Sunday, November 27, 2005

Google complexity

I liked this, from Gerry McGovern this weekend: What do you see on the Google homepage? A very big search box. And is this all that Google offers? Of course not. Here's what else Google offers: Alerts, Local, Answers, Maps, Blog Search, Mobile, Book Search, News, Catalogs, Scholar, Directory, SMS, Froogle, Special Searches, Groups, University Search, Images, Labs, Web Search Features, Blogger, Picasa, Code, Talk, Desktop, Toolbar, Earth, Translate, Gmail. I'm not sure if it's apocryphal or not, but I heard a story where someone sent email to Sergey or maybe Larry every day with just a number in the subject - "33" say. I can't remember where I heard it, maybe I heard it at Google itself. Every day they'd get the same message and had no idea why. Then one day they changed the website, added some text perhaps, and the mail changed "34" or "35" or "36". Someone was keeping an eye out and saying "less is more". True? Maybe, maybe not. But simplicity wins. Oddly, I have no idea how to find that story via google and see how true it might be,

Saturday, November 26, 2005

Parking payments offline

My first parking ticket - ever - in the lovely village of Westminster. Returning to my car 4 minutes after my ticket expired, I was greeted by the warden taking photos of the car and posting a ticket under the windscreen wiper. Ho hum. I imagine one of the busiest times to pay fines is Saturday after a day shopping in town and, judging by how many tickets the guy was handing out in the street I was in, I'd be right. So when would you schedule a significant upgrade of your online payment service? Not Saturday afternoon surely? From westminster.gov.uk: This service allows you to pay Westminster City Council parking tickets online. Online payments is currently unavailable (Saturday 26/11/05). This is to allow a system upgrade to be put into place. This upgrade is schedule to take place between 16:00 and 21:00. Whilst this system is unavailable, please telephone our Parking Contact Centre on 020 7823 4567, who will be happy to assist you in paying your parking ticket. Please accept our apologies for any inconvenience caused. Great. It's a shame that they can't even get the English right in the notice.

Thursday, November 24, 2005

Directionless.gov rides again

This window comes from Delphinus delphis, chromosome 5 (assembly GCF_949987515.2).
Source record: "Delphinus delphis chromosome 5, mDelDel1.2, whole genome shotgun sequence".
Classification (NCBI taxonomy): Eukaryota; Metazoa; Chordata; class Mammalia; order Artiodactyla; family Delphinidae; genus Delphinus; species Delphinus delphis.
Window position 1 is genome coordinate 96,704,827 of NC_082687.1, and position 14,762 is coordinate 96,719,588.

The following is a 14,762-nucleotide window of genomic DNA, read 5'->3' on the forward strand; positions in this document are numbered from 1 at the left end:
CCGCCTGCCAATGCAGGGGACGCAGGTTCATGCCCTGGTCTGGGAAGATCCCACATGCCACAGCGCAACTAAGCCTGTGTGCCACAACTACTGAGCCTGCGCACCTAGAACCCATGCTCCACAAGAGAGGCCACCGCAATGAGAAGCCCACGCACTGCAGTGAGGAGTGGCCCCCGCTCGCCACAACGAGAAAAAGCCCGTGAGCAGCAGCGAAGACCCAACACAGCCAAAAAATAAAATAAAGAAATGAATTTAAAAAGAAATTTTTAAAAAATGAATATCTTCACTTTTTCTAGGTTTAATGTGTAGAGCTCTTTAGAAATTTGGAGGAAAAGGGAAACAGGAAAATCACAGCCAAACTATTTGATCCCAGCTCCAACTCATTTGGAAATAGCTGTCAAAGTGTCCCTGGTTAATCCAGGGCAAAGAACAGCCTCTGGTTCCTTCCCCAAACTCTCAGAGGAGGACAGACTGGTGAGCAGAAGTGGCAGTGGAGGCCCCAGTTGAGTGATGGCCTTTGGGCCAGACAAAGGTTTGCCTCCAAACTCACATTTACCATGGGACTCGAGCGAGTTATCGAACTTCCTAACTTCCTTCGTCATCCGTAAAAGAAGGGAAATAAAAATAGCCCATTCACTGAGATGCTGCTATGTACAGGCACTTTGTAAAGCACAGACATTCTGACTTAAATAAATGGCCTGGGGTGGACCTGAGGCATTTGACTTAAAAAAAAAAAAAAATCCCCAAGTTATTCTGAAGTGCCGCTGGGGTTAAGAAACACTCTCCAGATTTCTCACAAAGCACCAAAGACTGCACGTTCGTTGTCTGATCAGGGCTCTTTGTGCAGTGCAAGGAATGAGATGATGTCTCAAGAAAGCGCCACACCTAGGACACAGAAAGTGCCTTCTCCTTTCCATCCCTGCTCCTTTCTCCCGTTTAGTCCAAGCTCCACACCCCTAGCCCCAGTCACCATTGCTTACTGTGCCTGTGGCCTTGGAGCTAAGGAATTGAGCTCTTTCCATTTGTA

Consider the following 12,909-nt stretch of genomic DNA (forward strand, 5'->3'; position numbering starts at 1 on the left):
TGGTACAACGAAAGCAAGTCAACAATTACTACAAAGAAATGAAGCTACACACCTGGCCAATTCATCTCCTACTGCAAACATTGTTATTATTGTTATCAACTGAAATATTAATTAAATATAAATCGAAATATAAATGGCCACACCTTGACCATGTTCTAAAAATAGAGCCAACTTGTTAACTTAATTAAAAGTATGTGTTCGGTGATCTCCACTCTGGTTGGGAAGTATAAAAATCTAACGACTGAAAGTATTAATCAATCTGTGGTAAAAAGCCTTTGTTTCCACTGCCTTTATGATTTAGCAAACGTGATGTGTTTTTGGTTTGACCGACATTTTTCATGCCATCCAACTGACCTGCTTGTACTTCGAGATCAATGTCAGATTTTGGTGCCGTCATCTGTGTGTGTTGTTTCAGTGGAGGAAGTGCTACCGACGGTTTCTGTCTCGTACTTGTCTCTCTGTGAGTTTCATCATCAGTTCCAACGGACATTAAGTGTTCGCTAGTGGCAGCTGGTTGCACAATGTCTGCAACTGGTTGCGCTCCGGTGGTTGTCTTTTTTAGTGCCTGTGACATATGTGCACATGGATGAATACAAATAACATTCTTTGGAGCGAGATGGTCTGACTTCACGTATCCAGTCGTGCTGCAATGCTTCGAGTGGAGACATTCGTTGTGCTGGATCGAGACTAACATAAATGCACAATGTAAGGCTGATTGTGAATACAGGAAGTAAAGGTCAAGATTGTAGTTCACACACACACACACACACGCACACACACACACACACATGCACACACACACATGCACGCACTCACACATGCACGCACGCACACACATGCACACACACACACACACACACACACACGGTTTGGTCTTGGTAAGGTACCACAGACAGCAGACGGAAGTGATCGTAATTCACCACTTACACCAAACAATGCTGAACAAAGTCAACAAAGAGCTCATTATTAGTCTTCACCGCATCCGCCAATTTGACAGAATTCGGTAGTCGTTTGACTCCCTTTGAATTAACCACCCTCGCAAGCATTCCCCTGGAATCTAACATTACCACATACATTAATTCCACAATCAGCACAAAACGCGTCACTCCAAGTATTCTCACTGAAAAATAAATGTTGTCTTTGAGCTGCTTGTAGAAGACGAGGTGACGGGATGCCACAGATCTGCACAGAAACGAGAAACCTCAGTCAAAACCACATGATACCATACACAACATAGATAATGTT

Tom had the nerve to post that directionlessgov.com produces the correct answer when given the word "think" (as in road safety - see below) to hunt for. The "less" site (which is not to say the other is the "more" site) shows both direct.gov's search output as well as google's (which it rebadges and rebrands very nicely). I hadn't planned to defend direct.gov here, but it will look like I am. The google output is 9 links to the thinkroadsafety site and one to the hedgehog site (likely winner of the award for most unusual .gov website ... www.hedgehogs.gov.uk. If you care to visit, you'll find you have to "hog in" - I'm sure the bad jokes don't stop there but I didn't dare go any further). Direct.gov demotes road safety to number 7 as I posted before, but it does at least give 10 different sites, just in case when you typed "think" you really did want to visit rethink or RU thinking about it or whatever. Google probably don't mind if you hook into their site for the odd search, maybe even a few hundred (although they'd probably be a bit upset if they looked and found that directionless.gov strips out the ads which drive their revenues). But, there were 589,039 searches on direct.gov in October 2005 (from the EDT report) and I can't imagine google being too happy about that amount of freeloading on their servers. Indeed, when we talked to google (in my old job) about using them directly for government search (we even registered www.search.gov.uk I think), they wouldn't allow a direct hook into them but, instead, wanted to sell a google black box for close to $1mm. Not the best spend of taxpayer money I think - when most users are going to try google first anyway. Interestingly, if you use google and don't restrict the search to just .gov sites (which is what directionless does), and you search for "think" - where does the road safety campaign site come out? 7th. The other point, reinforced by Jason's comment below, is that there are still just too many domain names. There are probably at least 5,000 maybe 5,500 which reduce down to perhaps 3,500 individual websites (allowing for, say, www.ir.gov.uk pointing to hmrc.gov.uk - maybe that's a plan, we can just rationalise government departments to reduce the domain count?). I think that's 3,250 too many and if I'm really nasty, it's probably 3,490 too many. I've often stood at conferences and said that the average person has 10 bookmarks for key sites. The odds of one of them being government are pretty low which is perhaps why direct.gov whilst doing well with 1,500,000 visitors isn't getting anything like the 20% of the population visiting that it probably should get. Not an easy set of problems to solve - but it needs more than strategy, it needs action.